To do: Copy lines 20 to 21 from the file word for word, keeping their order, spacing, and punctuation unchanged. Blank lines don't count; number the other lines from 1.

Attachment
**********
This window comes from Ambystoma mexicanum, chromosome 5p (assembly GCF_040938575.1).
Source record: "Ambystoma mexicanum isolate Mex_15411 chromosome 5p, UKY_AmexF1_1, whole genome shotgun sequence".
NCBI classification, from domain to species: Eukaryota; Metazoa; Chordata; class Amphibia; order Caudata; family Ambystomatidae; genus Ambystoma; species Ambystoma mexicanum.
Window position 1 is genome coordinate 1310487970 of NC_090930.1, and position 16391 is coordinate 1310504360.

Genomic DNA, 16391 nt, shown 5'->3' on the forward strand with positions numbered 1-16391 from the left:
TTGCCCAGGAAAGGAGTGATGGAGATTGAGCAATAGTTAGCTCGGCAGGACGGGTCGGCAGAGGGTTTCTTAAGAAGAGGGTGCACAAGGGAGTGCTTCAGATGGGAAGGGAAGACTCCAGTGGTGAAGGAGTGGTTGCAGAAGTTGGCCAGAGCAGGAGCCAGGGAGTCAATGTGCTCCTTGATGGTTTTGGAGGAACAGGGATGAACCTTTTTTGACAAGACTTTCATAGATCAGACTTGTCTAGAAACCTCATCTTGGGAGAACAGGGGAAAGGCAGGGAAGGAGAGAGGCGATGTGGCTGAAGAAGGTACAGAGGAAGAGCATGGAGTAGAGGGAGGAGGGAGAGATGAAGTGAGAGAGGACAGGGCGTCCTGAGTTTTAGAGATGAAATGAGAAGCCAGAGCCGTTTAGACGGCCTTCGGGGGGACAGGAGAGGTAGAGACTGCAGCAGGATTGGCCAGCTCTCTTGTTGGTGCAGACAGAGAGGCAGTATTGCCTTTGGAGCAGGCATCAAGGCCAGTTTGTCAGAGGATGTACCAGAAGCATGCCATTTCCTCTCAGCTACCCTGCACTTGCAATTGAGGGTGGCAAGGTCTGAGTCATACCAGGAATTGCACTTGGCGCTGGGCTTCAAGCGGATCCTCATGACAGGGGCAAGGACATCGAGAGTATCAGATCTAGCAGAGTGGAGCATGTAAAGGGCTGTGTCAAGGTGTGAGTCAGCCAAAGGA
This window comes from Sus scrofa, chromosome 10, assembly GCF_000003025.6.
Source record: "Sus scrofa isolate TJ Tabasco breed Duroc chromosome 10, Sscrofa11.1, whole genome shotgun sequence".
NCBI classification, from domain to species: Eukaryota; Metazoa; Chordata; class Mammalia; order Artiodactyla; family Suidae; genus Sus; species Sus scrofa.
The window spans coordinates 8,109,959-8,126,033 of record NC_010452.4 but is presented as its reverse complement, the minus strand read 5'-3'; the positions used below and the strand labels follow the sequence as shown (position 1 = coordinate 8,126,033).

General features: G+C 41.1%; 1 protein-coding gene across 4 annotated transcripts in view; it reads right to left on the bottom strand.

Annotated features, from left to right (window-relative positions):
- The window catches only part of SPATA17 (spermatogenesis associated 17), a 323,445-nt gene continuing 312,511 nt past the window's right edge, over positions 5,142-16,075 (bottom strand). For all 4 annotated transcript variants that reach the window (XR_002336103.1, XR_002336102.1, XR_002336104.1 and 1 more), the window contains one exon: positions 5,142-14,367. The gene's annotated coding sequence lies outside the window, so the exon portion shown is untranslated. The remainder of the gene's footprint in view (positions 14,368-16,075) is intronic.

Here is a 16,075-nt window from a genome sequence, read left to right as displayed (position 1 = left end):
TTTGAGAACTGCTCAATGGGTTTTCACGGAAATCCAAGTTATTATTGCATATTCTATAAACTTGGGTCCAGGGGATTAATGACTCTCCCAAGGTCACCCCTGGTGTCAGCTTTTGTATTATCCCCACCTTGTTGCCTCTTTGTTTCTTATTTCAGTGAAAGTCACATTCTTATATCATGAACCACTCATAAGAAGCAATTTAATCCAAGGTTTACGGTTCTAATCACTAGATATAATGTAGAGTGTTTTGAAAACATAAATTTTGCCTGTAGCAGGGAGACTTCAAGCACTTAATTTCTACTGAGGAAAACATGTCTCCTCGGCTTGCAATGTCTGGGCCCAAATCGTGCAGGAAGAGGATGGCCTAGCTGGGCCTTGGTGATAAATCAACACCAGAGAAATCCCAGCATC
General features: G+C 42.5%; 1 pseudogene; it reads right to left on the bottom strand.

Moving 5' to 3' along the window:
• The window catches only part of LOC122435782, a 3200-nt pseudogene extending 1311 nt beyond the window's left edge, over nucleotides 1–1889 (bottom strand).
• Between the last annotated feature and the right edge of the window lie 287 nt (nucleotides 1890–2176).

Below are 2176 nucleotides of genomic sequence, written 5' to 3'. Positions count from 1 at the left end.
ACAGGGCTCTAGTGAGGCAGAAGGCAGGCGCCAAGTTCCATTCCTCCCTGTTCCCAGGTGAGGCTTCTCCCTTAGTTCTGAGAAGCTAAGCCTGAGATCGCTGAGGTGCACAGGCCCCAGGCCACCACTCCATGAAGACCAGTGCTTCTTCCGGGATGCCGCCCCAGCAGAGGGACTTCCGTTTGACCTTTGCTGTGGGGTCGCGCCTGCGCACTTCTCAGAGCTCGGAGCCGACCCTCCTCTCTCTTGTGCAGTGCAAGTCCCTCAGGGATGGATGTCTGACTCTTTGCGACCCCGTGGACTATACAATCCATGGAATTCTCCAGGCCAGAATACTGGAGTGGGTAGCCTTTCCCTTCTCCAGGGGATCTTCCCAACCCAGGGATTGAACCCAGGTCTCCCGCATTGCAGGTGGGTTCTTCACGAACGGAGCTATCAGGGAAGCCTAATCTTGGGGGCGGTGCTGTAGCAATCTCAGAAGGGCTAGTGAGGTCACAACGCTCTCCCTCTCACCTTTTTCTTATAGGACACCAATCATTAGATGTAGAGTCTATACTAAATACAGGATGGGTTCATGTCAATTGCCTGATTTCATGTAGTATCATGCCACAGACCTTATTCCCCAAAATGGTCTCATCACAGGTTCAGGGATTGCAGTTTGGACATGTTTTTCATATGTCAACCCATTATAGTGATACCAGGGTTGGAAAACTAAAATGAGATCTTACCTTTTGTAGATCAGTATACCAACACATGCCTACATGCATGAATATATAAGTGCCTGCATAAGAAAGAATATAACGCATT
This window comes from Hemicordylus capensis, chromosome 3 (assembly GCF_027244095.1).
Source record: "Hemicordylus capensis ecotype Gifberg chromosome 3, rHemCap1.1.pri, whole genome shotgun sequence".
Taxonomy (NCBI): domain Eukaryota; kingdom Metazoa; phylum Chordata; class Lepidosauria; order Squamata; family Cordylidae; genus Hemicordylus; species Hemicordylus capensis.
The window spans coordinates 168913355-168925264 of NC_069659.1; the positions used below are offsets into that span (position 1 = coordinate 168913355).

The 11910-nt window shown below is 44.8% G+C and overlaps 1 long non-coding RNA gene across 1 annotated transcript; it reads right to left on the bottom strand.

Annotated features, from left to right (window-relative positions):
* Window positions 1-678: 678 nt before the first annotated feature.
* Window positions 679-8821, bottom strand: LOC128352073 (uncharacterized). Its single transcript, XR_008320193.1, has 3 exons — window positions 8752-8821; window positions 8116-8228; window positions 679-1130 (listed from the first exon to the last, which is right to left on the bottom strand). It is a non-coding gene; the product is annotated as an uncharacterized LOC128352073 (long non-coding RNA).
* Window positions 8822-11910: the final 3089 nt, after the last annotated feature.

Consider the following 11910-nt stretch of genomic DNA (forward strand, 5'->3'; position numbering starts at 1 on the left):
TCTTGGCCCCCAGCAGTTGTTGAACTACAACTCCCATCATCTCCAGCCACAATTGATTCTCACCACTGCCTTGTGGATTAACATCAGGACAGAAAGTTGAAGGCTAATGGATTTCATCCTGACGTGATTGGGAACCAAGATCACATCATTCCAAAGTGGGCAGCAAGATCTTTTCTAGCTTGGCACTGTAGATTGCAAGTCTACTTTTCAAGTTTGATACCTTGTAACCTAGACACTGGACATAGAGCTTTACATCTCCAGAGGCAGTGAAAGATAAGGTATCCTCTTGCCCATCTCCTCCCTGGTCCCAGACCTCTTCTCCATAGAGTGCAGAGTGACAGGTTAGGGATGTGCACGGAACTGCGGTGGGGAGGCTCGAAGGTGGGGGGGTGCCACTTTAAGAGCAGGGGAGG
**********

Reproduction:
Below are 2176 nucleotides of genomic sequence, written 5' to 3'. Positions count from 1 at the left end.
ACAGGGCTCTAGTGAGGCAGAAGGCAGGCGCCAAGTTCCATTCCTCCCTGTTCCCAGGTGAGGCTTCTCCCTTAGTTCTGAGAAGCTAAGCCTGAGATCGCTGAGGTGCACAGGCCCCAGGCCACCACTCCATGAAGACCAGTGCTTCTTCCGGGATGCCGCCCCAGCAGAGGGACTTCCGTTTGACCTTTGCTGTGGGGTCGCGCCTGCGCACTTCTCAGAGCTCGGAGCCGACCCTCCTCTCTCTTGTGCAGTGCAAGTCCCTCAGGGATGGATGTCTGACTCTTTGCGACCCCGTGGACTATACAATCCATGGAATTCTCCAGGCCAGAATACTGGAGTGGGTAGCCTTTCCCTTCTCCAGGGGATCTTCCCAACCCAGGGATTGAACCCAGGTCTCCCGCATTGCAGGTGGGTTCTTCACGAACGGAGCTATCAGGGAAGCCTAATCTTGGGGGCGGTGCTGTAGCAATCTCAGAAGGGCTAGTGAGGTCACAACGCTCTCCCTCTCACCTTTTTCTTATAGGACACCAATCATTAGATGTAGAGTCTATACTAAATACAGGATGGGTTCATGTCAATTGCCTGATTTCATGTAGTATCATGCCACAGACCTTATTCCCCAAAATGGTCTCATCACAGGTTCAGGGATTGCAGTTTGGACATGTTTTTCATATGTCAACCCATTATAGTGATACCAGGGTTGGAAAACTAAAATGAGATCTTACCTTTTGTAGATCAGTATACCAACACATGCCTACATGCATGAATATATAAGTGCCTGCATAAGAAAGAATATAACGCATT